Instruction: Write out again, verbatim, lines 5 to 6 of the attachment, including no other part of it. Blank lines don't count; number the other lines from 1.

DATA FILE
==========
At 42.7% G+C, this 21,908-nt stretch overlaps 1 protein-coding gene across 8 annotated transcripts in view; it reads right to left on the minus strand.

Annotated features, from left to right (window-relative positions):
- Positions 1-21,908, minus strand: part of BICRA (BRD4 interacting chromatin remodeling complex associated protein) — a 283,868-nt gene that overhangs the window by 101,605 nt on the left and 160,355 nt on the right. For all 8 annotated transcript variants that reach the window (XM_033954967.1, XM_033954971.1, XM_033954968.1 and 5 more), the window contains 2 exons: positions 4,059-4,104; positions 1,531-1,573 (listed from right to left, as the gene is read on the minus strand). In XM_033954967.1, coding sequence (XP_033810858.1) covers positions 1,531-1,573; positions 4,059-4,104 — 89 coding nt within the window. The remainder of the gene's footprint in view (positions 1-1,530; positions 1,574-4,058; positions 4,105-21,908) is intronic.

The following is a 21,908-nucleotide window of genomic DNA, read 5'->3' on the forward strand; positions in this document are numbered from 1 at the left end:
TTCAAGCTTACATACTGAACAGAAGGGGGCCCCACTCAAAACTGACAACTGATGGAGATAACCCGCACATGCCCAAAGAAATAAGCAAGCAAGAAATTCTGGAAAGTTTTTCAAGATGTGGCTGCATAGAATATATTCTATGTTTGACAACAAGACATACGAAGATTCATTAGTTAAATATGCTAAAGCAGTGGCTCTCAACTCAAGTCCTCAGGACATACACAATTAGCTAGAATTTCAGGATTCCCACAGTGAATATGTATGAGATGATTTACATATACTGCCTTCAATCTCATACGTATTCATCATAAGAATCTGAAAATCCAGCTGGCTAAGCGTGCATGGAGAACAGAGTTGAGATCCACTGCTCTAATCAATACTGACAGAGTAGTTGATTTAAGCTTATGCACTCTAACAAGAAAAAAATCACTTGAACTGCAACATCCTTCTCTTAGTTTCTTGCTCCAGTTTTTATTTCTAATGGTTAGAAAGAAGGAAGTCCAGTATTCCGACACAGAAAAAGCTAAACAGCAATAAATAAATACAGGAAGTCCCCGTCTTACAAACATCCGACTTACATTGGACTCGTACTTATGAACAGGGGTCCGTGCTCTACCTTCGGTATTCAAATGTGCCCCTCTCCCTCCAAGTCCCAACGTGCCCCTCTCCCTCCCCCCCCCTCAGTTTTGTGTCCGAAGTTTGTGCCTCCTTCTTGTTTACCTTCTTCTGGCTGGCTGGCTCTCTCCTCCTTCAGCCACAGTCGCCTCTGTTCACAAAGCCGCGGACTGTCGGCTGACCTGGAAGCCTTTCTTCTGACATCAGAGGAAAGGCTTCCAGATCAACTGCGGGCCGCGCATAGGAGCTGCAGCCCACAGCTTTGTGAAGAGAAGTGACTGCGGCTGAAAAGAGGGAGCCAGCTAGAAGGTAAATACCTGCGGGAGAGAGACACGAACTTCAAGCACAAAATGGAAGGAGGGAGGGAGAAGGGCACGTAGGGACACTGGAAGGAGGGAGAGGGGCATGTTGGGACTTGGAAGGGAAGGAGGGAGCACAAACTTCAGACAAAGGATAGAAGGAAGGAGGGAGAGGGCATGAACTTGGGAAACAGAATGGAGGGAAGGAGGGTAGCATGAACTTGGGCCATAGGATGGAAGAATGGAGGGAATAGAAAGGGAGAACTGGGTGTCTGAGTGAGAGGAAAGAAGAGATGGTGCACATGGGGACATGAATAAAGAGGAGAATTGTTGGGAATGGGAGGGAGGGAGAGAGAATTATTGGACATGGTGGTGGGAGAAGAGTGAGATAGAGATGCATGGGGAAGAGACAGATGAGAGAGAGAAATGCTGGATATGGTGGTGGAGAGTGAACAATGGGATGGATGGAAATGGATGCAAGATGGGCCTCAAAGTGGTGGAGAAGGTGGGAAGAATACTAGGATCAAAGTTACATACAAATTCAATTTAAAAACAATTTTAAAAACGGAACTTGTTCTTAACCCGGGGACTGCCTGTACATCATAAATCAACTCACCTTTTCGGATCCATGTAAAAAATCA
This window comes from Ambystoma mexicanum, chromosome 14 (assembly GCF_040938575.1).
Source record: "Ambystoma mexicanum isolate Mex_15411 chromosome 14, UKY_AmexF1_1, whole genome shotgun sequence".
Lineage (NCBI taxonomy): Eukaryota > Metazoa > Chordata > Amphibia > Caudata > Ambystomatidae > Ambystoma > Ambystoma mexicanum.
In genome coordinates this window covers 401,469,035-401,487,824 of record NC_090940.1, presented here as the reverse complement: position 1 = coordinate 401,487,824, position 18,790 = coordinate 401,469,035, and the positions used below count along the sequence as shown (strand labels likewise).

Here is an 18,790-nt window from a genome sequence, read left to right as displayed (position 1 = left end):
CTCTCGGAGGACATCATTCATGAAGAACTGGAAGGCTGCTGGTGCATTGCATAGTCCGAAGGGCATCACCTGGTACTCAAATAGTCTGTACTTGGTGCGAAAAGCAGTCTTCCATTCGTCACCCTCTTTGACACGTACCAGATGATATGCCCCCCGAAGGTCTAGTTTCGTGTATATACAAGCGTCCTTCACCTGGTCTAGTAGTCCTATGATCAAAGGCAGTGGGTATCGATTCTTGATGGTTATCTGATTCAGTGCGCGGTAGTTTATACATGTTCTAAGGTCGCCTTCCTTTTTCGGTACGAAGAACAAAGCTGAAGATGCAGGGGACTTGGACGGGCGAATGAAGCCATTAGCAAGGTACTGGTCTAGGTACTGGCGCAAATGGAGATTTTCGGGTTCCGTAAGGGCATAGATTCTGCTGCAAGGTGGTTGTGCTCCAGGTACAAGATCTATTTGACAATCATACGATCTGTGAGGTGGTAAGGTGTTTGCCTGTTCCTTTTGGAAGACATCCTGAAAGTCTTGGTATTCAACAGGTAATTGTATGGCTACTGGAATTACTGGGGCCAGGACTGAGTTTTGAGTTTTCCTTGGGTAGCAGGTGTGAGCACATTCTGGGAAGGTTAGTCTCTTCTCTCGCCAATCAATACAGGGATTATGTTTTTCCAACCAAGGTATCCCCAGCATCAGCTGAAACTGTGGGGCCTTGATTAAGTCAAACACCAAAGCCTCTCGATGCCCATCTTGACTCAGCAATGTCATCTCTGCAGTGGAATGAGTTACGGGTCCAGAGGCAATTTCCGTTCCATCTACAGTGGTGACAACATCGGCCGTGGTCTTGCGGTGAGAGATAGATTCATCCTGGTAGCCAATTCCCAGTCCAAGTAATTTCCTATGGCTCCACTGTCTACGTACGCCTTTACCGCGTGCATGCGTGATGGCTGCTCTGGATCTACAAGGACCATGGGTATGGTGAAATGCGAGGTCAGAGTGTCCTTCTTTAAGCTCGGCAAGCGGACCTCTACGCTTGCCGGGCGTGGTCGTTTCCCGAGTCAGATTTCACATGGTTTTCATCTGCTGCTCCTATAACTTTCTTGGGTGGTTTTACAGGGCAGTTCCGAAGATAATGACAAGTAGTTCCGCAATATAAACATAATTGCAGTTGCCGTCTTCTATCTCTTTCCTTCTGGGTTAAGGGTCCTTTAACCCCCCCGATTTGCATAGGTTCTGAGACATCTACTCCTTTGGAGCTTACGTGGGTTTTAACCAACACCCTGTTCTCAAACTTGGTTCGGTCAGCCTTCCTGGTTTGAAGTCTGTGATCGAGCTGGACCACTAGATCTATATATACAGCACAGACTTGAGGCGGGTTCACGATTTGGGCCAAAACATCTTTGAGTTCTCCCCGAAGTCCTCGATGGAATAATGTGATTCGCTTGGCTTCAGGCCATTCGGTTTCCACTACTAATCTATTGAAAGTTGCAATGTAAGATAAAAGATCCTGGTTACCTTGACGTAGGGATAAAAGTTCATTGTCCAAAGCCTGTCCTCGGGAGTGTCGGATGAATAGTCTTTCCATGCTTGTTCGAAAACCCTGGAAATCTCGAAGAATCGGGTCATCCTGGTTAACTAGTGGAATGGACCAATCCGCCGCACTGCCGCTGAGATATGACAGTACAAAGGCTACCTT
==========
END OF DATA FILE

TTCAAGCTTACATACTGAACAGAAGGGGGCCCCACTCAAAACTGACAACTGATGGAGATAACCCGCACATGCCCAAAGAAATAAGCAAGCAAGAAATTCTGGAAAGTTTTTCAAGATGTGGCTGCATAGAATATATTCTATGTTTGACAACAAGACATACGAAGATTCATTAGTTAAATATGCTAAAGCAGTGGCTCTCAACTCAAGTCCTCAGGACATACACAATTAGCTAGAATTTCAGGATTCCCACAGTGAATATGTATGAGATGATTTACATATACTGCCTTCAATCTCATACGTATTCATCATAAGAATCTGAAAATCCAGCTGGCTAAGCGTGCATGGAGAACAGAGTTGAGATCCACTGCTCTAATCAATACTGACAGAGTAGTTGATTTAAGCTTATGCACTCTAACAAGAAAAAAATCACTTGAACTGCAACATCCTTCTCTTAGTTTCTTGCTCCAGTTTTTATTTCTAATGGTTAGAAAGAAGGAAGTCCAGTATTCCGACACAGAAAAAGCTAAACAGCAATAAATAAATACAGGAAGTCCCCGTCTTACAAACATCCGACTTACATTGGACTCGTACTTATGAACAGGGGTCCGTGCTCTACCTTCGGTATTCAAATGTGCCCCTCTCCCTCCAAGTCCCAACGTGCCCCTCTCCCTCCCCCCCCCTCAGTTTTGTGTCCGAAGTTTGTGCCTCCTTCTTGTTTACCTTCTTCTGGCTGGCTGGCTCTCTCCTCCTTCAGCCACAGTCGCCTCTGTTCACAAAGCCGCGGACTGTCGGCTGACCTGGAAGCCTTTCTTCTGACATCAGAGGAAAGGCTTCCAGATCAACTGCGGGCCGCGCATAGGAGCTGCAGCCCACAGCTTTGTGAAGAGAAGTGACTGCGGCTGAAAAGAGGGAGCCAGCTAGAAGGTAAATACCTGCGGGAGAGAGACACGAACTTCAAGCACAAAATGGAAGGAGGGAGGGAGAAGGGCACGTAGGGACACTGGAAGGAGGGAGAGGGGCATGTTGGGACTTGGAAGGGAAGGAGGGAGCACAAACTTCAGACAAAGGATAGAAGGAAGGAGGGAGAGGGCATGAACTTGGGAAACAGAATGGAGGGAAGGAGGGTAGCATGAACTTGGGCCATAGGATGGAAGAATGGAGGGAATAGAAAGGGAGAACTGGGTGTCTGAGTGAGAGGAAAGAAGAGATGGTGCACATGGGGACATGAATAAAGAGGAGAATTGTTGGGAATGGGAGGGAGGGAGAGAGAATTATTGGACATGGTGGTGGGAGAAGAGTGAGATAGAGATGCATGGGGAAGAGACAGATGAGAGAGAGAAATGCTGGATATGGTGGTGGAGAGTGAACAATGGGATGGATGGAAATGGATGCAAGATGGGCCTCAAAGTGGTGGAGAAGGTGGGAAGAATACTAGGATCAAAGTTACATACAAATTCAATTTAAAAACAATTTTAAAAACGGAACTTGTTCTTAACCCGGGGACTGCCTGTACATCATAAATCAACTCACCTTTTCGGATCCATGTAAAAAATCA
This window comes from Ambystoma mexicanum, chromosome 14 (assembly GCF_040938575.1).